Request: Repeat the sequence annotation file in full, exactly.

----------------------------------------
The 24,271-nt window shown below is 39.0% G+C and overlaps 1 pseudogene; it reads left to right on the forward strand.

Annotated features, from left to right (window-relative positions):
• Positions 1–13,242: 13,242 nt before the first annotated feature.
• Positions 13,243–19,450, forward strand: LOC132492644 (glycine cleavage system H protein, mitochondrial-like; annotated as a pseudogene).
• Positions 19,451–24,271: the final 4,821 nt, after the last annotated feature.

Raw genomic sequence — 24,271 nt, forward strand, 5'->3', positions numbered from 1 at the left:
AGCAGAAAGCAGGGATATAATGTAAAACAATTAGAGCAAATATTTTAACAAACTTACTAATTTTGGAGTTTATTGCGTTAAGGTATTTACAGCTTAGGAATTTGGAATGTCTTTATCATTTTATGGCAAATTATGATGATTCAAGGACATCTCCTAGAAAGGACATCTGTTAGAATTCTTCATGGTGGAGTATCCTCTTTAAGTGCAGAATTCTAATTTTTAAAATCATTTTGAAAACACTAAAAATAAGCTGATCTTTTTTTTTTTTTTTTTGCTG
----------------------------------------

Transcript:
The 24,271-nt window shown below is 39.0% G+C and overlaps 1 pseudogene; it reads left to right on the forward strand.

Annotated features, from left to right (window-relative positions):
• Positions 1–13,242: 13,242 nt before the first annotated feature.
• Positions 13,243–19,450, forward strand: LOC132492644 (glycine cleavage system H protein, mitochondrial-like; annotated as a pseudogene).
• Positions 19,451–24,271: the final 4,821 nt, after the last annotated feature.

Raw genomic sequence — 24,271 nt, forward strand, 5'->3', positions numbered from 1 at the left:
AGCAGAAAGCAGGGATATAATGTAAAACAATTAGAGCAAATATTTTAACAAACTTACTAATTTTGGAGTTTATTGCGTTAAGGTATTTACAGCTTAGGAATTTGGAATGTCTTTATCATTTTATGGCAAATTATGATGATTCAAGGACATCTCCTAGAAAGGACATCTGTTAGAATTCTTCATGGTGGAGTATCCTCTTTAAGTGCAGAATTCTAATTTTTAAAATCATTTTGAAAACACTAAAAATAAGCTGATCTTTTTTTTTTTTTTTTTGCTG